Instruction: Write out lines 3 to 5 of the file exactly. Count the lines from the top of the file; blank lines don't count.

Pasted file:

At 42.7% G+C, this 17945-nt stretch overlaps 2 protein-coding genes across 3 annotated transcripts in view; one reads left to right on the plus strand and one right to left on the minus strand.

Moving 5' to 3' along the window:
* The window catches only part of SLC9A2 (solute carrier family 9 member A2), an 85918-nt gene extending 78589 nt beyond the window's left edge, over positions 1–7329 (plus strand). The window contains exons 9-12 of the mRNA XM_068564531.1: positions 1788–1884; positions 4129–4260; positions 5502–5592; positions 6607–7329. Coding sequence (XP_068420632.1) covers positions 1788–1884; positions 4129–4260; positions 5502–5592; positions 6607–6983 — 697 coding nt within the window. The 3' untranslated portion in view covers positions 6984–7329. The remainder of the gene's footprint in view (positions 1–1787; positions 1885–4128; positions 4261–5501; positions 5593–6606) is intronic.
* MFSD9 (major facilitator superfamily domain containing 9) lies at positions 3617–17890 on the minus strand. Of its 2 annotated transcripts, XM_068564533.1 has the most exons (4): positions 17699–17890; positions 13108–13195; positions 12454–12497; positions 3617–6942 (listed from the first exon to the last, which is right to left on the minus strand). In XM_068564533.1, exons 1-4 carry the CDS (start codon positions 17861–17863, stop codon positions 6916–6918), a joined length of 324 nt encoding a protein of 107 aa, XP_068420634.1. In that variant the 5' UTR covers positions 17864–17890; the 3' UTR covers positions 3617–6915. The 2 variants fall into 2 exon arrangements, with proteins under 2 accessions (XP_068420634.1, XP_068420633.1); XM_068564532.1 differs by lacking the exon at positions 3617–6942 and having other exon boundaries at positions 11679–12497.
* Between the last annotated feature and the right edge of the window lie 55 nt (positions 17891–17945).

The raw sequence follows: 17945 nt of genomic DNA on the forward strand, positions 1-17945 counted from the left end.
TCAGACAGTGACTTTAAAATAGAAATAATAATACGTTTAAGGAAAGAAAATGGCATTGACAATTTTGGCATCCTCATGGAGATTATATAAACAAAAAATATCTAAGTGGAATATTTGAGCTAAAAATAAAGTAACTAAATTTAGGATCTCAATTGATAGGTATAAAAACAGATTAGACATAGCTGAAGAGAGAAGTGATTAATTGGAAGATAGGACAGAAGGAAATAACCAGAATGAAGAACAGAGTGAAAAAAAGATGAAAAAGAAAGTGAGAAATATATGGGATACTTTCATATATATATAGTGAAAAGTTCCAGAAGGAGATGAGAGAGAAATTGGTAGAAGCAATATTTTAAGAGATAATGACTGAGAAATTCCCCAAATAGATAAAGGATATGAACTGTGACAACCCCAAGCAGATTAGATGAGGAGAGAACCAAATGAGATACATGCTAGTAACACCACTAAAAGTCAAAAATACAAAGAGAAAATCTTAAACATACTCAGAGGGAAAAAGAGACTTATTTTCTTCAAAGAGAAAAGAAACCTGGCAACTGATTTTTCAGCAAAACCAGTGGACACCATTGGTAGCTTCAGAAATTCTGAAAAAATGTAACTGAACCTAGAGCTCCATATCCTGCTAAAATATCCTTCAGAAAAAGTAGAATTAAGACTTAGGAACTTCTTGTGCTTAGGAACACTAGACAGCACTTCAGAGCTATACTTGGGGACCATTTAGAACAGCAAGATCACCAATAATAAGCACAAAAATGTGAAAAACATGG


* The window catches only part of SLC9A2 (solute carrier family 9 member A2), an 85918-nt gene extending 78589 nt beyond the window's left edge, over positions 1–7329 (plus strand). The window contains exons 9-12 of the mRNA XM_068564531.1: positions 1788–1884; positions 4129–4260; positions 5502–5592; positions 6607–7329. Coding sequence (XP_068420632.1) covers positions 1788–1884; positions 4129–4260; positions 5502–5592; positions 6607–6983 — 697 coding nt within the window. The 3' untranslated portion in view covers positions 6984–7329. The remainder of the gene's footprint in view (positions 1–1787; positions 1885–4128; positions 4261–5501; positions 5593–6606) is intronic.
* MFSD9 (major facilitator superfamily domain containing 9) lies at positions 3617–17890 on the minus strand. Of its 2 annotated transcripts, XM_068564533.1 has the most exons (4): positions 17699–17890; positions 13108–13195; positions 12454–12497; positions 3617–6942 (listed from the first exon to the last, which is right to left on the minus strand). In XM_068564533.1, exons 1-4 carry the CDS (start codon positions 17861–17863, stop codon positions 6916–6918), a joined length of 324 nt encoding a protein of 107 aa, XP_068420634.1. In that variant the 5' UTR covers positions 17864–17890; the 3' UTR covers positions 3617–6915. The 2 variants fall into 2 exon arrangements, with proteins under 2 accessions (XP_068420634.1, XP_068420633.1); XM_068564532.1 differs by lacking the exon at positions 3617–6942 and having other exon boundaries at positions 11679–12497.
* Between the last annotated feature and the right edge of the window lie 55 nt (positions 17891–17945).